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How to Praise and Encourage Your Child

How to Praise and Encourage Your Child

By Robin Entress, LCSW

 

Praise from trusted adults is what helps children feel good about themselves and motivates them to accomplish things, right? Well, partially. Praise can feel great. But knowing your own strengths, and feeling a sense of fulfillment and achievement is pretty great too! There can be some pitfalls to the use of praise, and we’re here to suggest some questions to ask yourself about the way you give it. With a few slight changes or new additions to your collection of ways to praise, you might just see a whole lot of individual, internal growth from the littles in your life!

The most important takeaway from this article is that praising outcomes (e.g. “good job”) does not necessarily motivate a child to repeat their efforts in the future as much as praising the efforts and process they went through while attempting the behavior. This way of approaching encouragement is called “process praise” and it comes from the philosophy of encouraging the child, regardless if the choices and outcomes are good or bad.

Why take this approach? Well, by praising a child’s efforts and making note of when they improve with practice, you’re letting them know that they have some control over their abilities and behaviors, and that things can change over time. As stated by Gwen Dewar, PhD in Parenting Science, “Process praise can also foster the most essential attitude for success - the belief that we can improve ourselves through effort.” Instead of letting one failed attempt throw them off course, when we praise the effort put in to overcoming a difficulty, you are helping children see they have potential, and that their effort and practice makes a difference.

How to praise the process:

What does this kind of praise sound like?

  • “You figured out a smart way to build such a tall tower!”
  • "I like the way you added these colors to your painting."
  • "I can tell you've been working at this.”
  • “Thank you, you’re such a good helper.”

These kinds of statements can help teach kids about their own abilities and the difference it makes when they try to do something. Sarah Ockwell Smith’s article in Motherly provided additional examples of how to praise a child in this way.

Instead of: "Good job for calming down!"

Try: "You were really mad, weren't you? It's OK to be angry sometimes. As you get older you'll learn more ways to control your temper. Until then I'm happy to help you to calm down.’" This approach works well even if the child did not fully succeed in calming down."

Instead of: "Yay you used the potty!"

Try: "You used the potty! I know you tried a few times this morning, but all that practice has worked hasn't it? Now you did it!"

She also warned about paying too much attention to looks or innate talents. 

Instead of: "You look so handsome/pretty!"

Try: "I love the animals on your t-shirt, which one is your favorite? Why is that?"

(Remember, a lot of this is about giving the child some control. None of us has control over every aspect of our physical appearance, but if we focus on a child’s interests, preferences, and actual strengths and abilities, we can find new things to talk about and further boost their self-esteem.)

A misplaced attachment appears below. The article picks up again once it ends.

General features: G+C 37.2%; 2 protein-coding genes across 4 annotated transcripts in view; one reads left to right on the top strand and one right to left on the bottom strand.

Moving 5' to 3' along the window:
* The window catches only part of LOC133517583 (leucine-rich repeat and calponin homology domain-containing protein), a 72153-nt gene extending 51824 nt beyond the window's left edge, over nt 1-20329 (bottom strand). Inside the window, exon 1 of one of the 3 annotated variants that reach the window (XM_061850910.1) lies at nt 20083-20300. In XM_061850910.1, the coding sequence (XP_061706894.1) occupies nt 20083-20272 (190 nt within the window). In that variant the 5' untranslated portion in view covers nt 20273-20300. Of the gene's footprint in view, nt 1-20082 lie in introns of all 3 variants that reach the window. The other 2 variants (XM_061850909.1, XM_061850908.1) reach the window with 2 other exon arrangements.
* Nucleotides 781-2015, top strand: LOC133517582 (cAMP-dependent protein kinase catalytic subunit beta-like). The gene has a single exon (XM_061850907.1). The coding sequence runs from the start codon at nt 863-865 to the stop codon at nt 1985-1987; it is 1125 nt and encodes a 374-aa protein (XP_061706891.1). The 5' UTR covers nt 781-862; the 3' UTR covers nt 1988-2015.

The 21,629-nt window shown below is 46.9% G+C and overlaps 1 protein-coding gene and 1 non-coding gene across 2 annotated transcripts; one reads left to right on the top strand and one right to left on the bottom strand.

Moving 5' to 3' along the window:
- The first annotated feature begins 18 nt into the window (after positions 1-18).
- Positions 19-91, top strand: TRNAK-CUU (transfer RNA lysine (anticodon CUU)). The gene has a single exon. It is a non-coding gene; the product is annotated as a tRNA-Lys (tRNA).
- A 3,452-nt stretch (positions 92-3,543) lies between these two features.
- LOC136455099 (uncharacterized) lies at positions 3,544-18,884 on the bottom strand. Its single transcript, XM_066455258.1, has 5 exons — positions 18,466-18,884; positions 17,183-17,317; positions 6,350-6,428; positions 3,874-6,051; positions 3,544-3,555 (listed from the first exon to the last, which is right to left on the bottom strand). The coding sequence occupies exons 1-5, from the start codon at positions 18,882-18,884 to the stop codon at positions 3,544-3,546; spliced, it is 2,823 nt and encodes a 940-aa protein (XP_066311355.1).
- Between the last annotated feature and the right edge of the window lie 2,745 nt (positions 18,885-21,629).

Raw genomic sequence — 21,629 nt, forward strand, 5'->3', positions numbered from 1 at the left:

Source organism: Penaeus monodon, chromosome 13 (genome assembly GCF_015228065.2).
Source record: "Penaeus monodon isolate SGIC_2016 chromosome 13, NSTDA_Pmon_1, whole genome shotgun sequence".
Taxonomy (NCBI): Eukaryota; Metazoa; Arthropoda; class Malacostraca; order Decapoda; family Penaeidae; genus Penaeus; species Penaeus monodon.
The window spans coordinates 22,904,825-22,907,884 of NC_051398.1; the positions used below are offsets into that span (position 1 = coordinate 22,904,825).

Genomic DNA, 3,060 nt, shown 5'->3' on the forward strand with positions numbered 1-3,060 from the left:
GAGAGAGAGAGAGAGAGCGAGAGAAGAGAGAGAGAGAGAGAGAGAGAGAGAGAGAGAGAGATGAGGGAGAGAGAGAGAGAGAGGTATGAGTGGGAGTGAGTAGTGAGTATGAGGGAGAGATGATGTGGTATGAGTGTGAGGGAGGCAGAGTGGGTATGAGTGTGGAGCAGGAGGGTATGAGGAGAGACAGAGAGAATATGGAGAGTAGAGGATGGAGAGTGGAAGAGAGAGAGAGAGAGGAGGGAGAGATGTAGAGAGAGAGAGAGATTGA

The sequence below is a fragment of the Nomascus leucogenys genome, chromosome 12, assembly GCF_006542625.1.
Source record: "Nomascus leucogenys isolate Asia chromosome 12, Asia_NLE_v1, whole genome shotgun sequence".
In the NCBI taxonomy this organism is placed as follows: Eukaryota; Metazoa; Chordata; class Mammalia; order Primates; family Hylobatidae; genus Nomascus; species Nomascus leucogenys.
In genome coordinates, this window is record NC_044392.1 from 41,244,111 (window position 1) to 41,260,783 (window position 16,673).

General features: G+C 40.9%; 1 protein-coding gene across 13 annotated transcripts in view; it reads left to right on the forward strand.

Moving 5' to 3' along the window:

What can kids learn?

This encouraging approach will help a child know they can:

  • Learn new things
  • Make others happy
  • Help others
  • Assess their own progress
  • Learn from their mistakes
  • Pay attention to their own ideas and interests

Don’t overdo it!

Our culture has been criticized for over-complimenting – too often responding with “awesome!” or “wow!” McKenna Meyers’ article from WeHaveKids noted that these compliments can eventually begin to sound insincere to children and can lead them to over-rely on praise from adults and be less likely to take risks. Instead of using the same couple of phrases repeatedly for everything a child does, here are some of the suggestions that Meyers gives about giving praise:

  • Zero in on a child’s feelings about an accomplishment, even more than the accomplishment itself. This helps kids appreciate feeling that sense of achievement that we all know and love.
  • Ask about what a child learned (rather than what grade they received).
  • Encourage self-care as a reward for hard work (self-care for kids could include activities like riding a bike, doing yoga, spending time in nature, reading, socializing, etc., but not using technology).

Great things to praise include:

  • Pro-social behaviors such as taking turns and treating others kindly (“Your friend is happy you shared your toy.”)
  • Compliance with rules and listening (“Thanks for cleaning your room so well.”)
  • Trying hard at something (“Look at all the buttons you buttoned.”)

An additional benefit of this kind of praise is it focuses on catching the child doing well, instead of on the child’s negative behaviors. 

So, before the next time you praise a child, consider asking these questions of yourself:

  • Is the accomplishment out of the ordinary? How big of a reaction is called for?
  • Are you praising just the outcome or the efforts and choices the child made to reach the outcome?
  • Does your praise reinforce traits you hope to see in the child, like kindness, hard work, patience or courage?  Think about the behaviors you always want to see more of!

For more ideas about encouraging a child’s positive self-esteem, there are many wonderful parenting websites, including Motherly, verywell family, Grow by webmd, WeHaveKids, Parenting Science, PBS Kids for Parents, and Child Development Institute. These sites have a wealth of user-friending information about parenting.

Other articles used as resources in this post include: